Tensions rose further after a third Royal Navy warship was sent to the Strait of Hormuz following several shipping incidents over the past three months. With conflict between Washington and Tehran a possibility in the near future, military officials on both sides will likely be sizing up the other’s arsenal. Despite the US’ vast military-industrial complex and subsequently powerful forces, there may be one type of warplane that could pose a serious threat to Trump’s airforce.

On paper, Iran’s old F-14 Tomcat fighters may not look like they could even make a dent in a modern US plane.

However, they are likely to be Trump’s first targets, according to military analyst David Axe.

Originally deployed during the Iran-Iraq war that ran between 1980 and 1988, 68 of the F-14 planes managed to survive.

This was despite heavy US sanctions that limited Tehran from seeking any spare parts for the fighters.

Should Trump be scared?

Should Trump be scared? (Image: GETTY)

The F-14 plane

The F-14 plane (Image: GETTY)

However, the black market has allowed Iran to stay self-sufficient and maintain these plans.

This was of great concern to the US, according to Mr Axe, due to the effectiveness of the F-14 despite its age.

He said: “With its long range and powerful radar, the F-14 remains one of the world’s most capable fighters.

“For that reason, the Americans for many years have been trying to ground the Ayatollah’s F-14s.”

READ MORE: Israel on high alert as Netanyahu’s military falls further behind Iran

The F-14 is very powerful despite its age

The F-14 is very powerful despite its age (Image: GETTY)

Fellow analyst Dario Leone claims that the F-14 is the best aircraft to defend ships against multiple target engagement – something that could prove useful should Iranian ships be targeted.

He added: “Thanks to its beyond visual range (BVR) capabilities and assisted by E-2C Hawkeyes, the Tomcat could inflict severe losses to an incoming enemy bombers formation.”

Tehran actually passed on the more modern F-15 Eagle plane after being offered it in the early stages of development.

F-14 pilot Captain Rassi said the Iranians looked at several factors when deciding to focus on the F-14s as their main plane at the time.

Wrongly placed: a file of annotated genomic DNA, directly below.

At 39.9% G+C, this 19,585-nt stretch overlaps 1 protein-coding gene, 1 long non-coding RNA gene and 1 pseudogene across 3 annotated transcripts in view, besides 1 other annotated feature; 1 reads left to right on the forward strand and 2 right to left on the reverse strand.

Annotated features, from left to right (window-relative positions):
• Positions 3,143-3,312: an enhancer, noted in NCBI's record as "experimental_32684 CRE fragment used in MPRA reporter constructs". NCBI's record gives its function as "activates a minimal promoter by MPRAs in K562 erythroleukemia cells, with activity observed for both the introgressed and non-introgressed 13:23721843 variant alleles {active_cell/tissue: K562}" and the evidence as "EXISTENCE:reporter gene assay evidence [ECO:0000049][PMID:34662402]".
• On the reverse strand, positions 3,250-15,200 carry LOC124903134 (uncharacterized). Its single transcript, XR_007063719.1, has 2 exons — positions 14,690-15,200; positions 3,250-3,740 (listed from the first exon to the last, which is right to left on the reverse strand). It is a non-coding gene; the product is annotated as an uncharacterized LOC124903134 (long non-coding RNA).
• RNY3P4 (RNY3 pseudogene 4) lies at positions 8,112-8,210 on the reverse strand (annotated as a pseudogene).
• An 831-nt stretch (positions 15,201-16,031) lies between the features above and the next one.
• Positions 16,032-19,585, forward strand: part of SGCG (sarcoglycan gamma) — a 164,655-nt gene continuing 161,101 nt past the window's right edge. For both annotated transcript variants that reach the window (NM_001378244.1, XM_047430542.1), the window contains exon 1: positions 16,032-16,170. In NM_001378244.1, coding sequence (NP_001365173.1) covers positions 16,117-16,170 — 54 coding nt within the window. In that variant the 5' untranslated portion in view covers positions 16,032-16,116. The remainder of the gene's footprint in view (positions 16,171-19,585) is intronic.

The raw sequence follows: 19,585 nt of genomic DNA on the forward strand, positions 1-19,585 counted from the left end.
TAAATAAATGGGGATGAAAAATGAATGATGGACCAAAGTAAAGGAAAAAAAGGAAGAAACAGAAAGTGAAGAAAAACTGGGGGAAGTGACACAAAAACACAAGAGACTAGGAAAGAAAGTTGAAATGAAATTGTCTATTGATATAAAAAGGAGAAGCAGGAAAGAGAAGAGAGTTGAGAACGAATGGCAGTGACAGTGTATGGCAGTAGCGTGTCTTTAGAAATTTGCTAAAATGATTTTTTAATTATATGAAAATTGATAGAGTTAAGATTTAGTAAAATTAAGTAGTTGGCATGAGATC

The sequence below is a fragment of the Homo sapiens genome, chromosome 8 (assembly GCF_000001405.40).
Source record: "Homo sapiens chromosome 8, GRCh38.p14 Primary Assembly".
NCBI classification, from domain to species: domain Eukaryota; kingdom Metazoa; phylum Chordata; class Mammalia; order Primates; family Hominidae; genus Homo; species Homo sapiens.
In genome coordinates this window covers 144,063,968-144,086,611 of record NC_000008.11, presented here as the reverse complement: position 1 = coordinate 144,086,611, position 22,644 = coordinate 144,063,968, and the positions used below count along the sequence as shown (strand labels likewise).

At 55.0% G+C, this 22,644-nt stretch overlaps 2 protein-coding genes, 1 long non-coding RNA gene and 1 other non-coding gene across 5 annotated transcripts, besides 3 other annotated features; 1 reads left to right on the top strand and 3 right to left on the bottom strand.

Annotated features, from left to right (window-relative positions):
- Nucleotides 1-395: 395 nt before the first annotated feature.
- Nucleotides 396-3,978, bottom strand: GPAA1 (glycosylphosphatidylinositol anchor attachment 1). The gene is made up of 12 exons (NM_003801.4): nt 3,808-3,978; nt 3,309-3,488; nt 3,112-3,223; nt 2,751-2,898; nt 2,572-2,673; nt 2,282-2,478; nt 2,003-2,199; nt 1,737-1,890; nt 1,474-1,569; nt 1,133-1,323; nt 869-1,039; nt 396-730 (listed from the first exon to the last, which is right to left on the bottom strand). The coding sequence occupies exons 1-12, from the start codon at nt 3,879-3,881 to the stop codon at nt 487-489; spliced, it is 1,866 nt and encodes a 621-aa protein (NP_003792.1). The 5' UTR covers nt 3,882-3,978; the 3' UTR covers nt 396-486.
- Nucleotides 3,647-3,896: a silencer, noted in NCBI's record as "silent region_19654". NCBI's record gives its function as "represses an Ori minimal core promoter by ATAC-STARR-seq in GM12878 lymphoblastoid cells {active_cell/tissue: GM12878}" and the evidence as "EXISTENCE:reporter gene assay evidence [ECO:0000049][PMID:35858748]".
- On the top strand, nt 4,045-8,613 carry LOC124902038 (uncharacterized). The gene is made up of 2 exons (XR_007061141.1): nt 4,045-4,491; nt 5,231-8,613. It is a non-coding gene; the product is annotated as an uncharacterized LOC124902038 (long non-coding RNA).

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The F-14 can defend aircraft carries effectively

The F-14 can defend aircraft carries effectively (Image: GETTY)

Iran passed on the F-15 planes

Iran passed on the F-15 planes (Image: GETTY)

He wrote: “Iran’s northern border with the USSR, and those to the west and southwest with Iraq, are guarded by high mountains.

“Our Air Defence Command was building radar outposts on many peaks for better radar coverage, but we could never improve the situation with ground-based radar alone.

“It was decided that a ‘flying radar’ would eliminate the terrain masking problems. That flying radar would also have to be able to defend itself.

“It is beyond doubt that during the war with Iraq, the F-14 proved that it was exactly what we needed.”

The Middle East Cold War

The Middle East Cold War (Image: EXPRESS)

The F-15 plane, meanwhile, was simply not as agile as its predecessor.

However, despite the F-14’s perceived effectiveness, some experts have dismissed the planes as ancient relics which would be useful in conventional warfare.

Michael Peck suggested that the Iranian airforce was simply a “museum mix of a handful of old American-made F-14 and F-4 fighters, Russian-made aircraft that fled from Iraq to Iran and were interned, and Iranian designs such as the Saeqeh, which looks remarkably like the F-5 fighters the U.S. sold to Iran in the Seventies.”

In addition to this, Washington’s military superiority may render the F-14s defunct as soon as a conflict begins.

The new Russian Mi-28NM

The new Russian Mi-28NM (Image: Alamy)

Iran only has 509 total aircraft, including the 68 F-14s, while the US possesses almost 14,000 – including 17 times the number of fighter jets.

Iran’s ally Russia may also have a part to play in this following their recent upgrade of the Mi-28NM fighter jets.

Military analyst Mark Episkopos suggested that the new planes would likely be sold to former customers such as Venezuela and Iraq – and new ally Iran could be added to the list.

He added: “In the likely case that the Mi-28NM will become an export product in the coming years, a more efficient engine is a clear selling point for foreign buyers.”

source: express.co.uk

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